Arshile Gorky (1904-1948)
Important Drawings from the Collection of Duncan MacGuigan
Arshile Gorky (1904-1948)

Fireplace in Virginia

Arshile Gorky (1904-1948)
Fireplace in Virginia
pen, pencil and wash on paper
12½ x 9½ in. (31.9 x 24.2 cm.)
Painted circa 1946.
Estate of the artist
Obelisco Gallery, Rome
World House Galleries, New York
Poindexter Gallery, New York
Acquired from the above by the present owner
M. Lader, Arshile Gorky, New York 1985, p. 97, no. 97 (illustrated).
Rome, Obelisco Gallery, Arshile Gorky, February-March 1957, n. 42
New York, The Solomon R. Guggenheim Museum; The Dallas Museum of Art and The Los Angeles County Museum of Art, Arshile Gorky: A Retrospective, April-July 1981, no. 226 (illustrated in color).
New York, Hirschl & Adler, Master Drawing from the Drawing Society's Membership, February-March 1986, p. 143, no. 75 (illustrated).
Tokyo, The Sezon Museum of Art; Aichi Prefectural Museum of Art and The Hiroshima City Museum of Contemporary Art, Abstract Expressionist, June-November 1996, p. 75, no. 21 (illustrated in color).
New York, The Whitney Museum of American Art and Houston, The Menil Collection, Arshile Gorky: A Retrospective of Drawings, November 2003-May 2004, p. 191, pl. 110 (illustrated in color).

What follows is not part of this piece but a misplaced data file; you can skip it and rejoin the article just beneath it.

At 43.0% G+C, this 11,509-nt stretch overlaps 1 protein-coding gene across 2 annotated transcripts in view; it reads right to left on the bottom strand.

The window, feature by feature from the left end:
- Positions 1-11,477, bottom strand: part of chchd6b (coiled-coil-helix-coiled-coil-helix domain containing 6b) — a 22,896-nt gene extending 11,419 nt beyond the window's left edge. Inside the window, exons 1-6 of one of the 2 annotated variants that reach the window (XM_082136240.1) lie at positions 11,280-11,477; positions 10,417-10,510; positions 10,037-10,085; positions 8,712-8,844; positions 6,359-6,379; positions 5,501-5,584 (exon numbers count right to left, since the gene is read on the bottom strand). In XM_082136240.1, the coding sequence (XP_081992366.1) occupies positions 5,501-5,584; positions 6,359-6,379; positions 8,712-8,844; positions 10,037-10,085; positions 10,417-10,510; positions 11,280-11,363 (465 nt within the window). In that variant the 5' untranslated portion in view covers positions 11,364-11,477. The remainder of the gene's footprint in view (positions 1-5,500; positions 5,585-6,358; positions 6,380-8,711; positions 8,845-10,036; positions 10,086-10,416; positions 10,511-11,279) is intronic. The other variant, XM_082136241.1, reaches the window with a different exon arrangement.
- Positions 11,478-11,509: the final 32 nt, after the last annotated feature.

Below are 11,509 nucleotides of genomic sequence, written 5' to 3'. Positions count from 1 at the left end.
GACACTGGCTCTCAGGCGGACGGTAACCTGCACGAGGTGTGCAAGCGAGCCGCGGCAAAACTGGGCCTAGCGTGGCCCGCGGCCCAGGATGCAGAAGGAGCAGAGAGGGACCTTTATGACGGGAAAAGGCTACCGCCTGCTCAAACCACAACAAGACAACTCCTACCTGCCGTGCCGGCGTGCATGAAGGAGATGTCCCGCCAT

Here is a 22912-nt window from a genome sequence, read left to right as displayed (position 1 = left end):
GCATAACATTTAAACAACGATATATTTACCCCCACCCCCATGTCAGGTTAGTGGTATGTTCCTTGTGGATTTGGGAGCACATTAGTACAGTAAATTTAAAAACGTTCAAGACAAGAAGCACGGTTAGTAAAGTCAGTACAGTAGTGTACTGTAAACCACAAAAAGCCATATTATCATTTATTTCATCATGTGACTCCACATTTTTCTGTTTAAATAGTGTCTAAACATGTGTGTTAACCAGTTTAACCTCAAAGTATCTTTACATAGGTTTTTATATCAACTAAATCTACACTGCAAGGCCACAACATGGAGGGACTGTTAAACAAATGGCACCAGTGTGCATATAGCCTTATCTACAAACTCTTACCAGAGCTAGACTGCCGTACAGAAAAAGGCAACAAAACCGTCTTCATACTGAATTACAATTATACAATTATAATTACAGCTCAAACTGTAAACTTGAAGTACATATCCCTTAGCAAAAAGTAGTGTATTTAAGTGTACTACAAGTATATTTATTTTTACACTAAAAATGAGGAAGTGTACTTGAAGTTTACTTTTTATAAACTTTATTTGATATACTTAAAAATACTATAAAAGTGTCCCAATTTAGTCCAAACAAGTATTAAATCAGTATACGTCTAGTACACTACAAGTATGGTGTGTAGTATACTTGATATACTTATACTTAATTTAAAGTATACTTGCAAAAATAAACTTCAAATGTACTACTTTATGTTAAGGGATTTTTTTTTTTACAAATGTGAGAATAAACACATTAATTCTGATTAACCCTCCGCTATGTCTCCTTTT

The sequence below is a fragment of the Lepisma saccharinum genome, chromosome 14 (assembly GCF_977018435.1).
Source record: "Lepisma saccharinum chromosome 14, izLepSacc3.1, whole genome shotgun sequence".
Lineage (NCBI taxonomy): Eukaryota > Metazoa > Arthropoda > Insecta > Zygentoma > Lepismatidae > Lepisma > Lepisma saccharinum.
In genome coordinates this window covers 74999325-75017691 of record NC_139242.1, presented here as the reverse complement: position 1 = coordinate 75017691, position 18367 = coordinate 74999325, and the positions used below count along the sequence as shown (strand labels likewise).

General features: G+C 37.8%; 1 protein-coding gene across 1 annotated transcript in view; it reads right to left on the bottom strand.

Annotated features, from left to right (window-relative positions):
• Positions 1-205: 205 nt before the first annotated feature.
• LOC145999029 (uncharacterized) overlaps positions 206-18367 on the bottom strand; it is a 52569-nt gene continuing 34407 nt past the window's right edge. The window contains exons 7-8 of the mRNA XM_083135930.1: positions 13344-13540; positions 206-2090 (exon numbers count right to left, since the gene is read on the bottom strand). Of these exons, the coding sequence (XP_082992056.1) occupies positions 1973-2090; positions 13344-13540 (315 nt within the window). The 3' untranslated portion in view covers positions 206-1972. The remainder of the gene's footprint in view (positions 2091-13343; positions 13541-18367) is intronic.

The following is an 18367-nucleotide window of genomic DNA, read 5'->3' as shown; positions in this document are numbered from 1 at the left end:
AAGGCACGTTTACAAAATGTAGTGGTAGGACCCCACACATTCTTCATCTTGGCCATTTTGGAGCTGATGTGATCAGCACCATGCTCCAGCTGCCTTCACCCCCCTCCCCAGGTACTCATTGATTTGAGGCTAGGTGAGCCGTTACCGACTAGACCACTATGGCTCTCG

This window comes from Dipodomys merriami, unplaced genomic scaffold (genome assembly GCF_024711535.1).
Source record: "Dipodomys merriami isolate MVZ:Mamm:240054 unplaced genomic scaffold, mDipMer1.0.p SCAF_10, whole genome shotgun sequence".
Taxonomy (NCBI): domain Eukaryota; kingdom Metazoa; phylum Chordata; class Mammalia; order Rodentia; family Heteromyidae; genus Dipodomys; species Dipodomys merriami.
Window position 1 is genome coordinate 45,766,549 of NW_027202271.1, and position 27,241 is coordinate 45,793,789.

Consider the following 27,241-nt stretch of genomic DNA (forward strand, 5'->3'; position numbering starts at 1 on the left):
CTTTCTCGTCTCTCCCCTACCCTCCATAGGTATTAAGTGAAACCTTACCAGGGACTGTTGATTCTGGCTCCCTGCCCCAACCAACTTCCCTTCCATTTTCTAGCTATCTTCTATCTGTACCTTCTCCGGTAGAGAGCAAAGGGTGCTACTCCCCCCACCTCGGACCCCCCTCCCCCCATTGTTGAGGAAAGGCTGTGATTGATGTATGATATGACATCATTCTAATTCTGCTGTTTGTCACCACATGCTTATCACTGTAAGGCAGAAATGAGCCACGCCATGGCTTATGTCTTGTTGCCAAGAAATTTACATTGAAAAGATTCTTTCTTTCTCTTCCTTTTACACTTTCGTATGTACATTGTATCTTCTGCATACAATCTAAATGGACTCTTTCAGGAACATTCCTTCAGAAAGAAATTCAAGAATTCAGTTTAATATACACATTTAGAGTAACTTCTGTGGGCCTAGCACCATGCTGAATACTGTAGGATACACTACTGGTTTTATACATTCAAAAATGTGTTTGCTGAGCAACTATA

Lot Essay

Fireplace in Virginia is an outstanding drawing made by Arshile Gorky, an artist as much known for his lyrical draftsmanship as for his painting ability. It is a small-scale, but seminal work executed in 1946 in response to an earlier trip to Virginia that had caused a sea change in the artist's work.

In 1943, shortly after the birth of his daughter, Gorky went to Virginia, staying at Crooked Run Farm, the property of his parents-in-law. Gorky was intoxicated by this exposure to the countryside and to country living. He had visited Connecticut the previous year, but this second, much longer stay in the country, enhanced by the novelty of being a father, transformed his art. The countryside immediately reminded Gorky of his childhood home in Armenia, a theme which had continually haunted his works, but which now came to the fore with a lyrical poignancy in the shimmering landscape of Fireplace in Virginia and other works from the period.

The Virginia trip heralded the beginning of Gorky's most profound and original works--a series of revolutionary works made over a brief period which was tragically to end only two years later with the artist's suicide in 1948. During these years, the artist was able to synthesize the lessons of Miro, biomorphic Surrealism and automatism to create his highly personal and evocative style. These works were to become a foundation of Abstract Expressionism and helped lead the way for the developments made by such artists as de Kooning and Pollock.

Fireplace in Virginia is literally and figuratively dripping with the abstracted and charged sexuality that runs through Gorky's best work. The biomorphic shapes reference sensuous feminine curves, as well as phalluses, and the jagged "teeth" references the darker side of Surrealism that is reminiscent of early Giacometti sculptures.


More from Post War and Contemporary Evening Sale

View All
View All